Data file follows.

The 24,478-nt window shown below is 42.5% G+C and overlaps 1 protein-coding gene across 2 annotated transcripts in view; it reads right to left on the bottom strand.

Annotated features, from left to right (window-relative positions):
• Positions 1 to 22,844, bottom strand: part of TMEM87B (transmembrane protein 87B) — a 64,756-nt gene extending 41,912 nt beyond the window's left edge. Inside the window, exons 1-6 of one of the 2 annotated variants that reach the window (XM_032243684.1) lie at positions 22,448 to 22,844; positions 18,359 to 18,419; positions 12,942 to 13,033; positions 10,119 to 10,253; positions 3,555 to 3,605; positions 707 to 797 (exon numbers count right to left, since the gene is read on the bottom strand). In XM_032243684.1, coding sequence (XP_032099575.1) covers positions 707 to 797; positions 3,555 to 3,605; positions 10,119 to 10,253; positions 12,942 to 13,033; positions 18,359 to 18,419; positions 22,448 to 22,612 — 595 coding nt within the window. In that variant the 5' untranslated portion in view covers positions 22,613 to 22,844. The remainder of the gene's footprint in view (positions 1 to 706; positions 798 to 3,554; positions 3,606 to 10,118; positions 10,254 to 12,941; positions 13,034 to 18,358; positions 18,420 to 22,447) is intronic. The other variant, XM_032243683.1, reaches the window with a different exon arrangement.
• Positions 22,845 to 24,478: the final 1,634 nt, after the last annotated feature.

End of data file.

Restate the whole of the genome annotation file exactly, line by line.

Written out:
The 24,478-nt window shown below is 42.5% G+C and overlaps 1 protein-coding gene across 2 annotated transcripts in view; it reads right to left on the bottom strand.

Annotated features, from left to right (window-relative positions):
• Positions 1 to 22,844, bottom strand: part of TMEM87B (transmembrane protein 87B) — a 64,756-nt gene extending 41,912 nt beyond the window's left edge. Inside the window, exons 1-6 of one of the 2 annotated variants that reach the window (XM_032243684.1) lie at positions 22,448 to 22,844; positions 18,359 to 18,419; positions 12,942 to 13,033; positions 10,119 to 10,253; positions 3,555 to 3,605; positions 707 to 797 (exon numbers count right to left, since the gene is read on the bottom strand). In XM_032243684.1, coding sequence (XP_032099575.1) covers positions 707 to 797; positions 3,555 to 3,605; positions 10,119 to 10,253; positions 12,942 to 13,033; positions 18,359 to 18,419; positions 22,448 to 22,612 — 595 coding nt within the window. In that variant the 5' untranslated portion in view covers positions 22,613 to 22,844. The remainder of the gene's footprint in view (positions 1 to 706; positions 798 to 3,554; positions 3,606 to 10,118; positions 10,254 to 12,941; positions 13,034 to 18,358; positions 18,420 to 22,447) is intronic. The other variant, XM_032243683.1, reaches the window with a different exon arrangement.
• Positions 22,845 to 24,478: the final 1,634 nt, after the last annotated feature.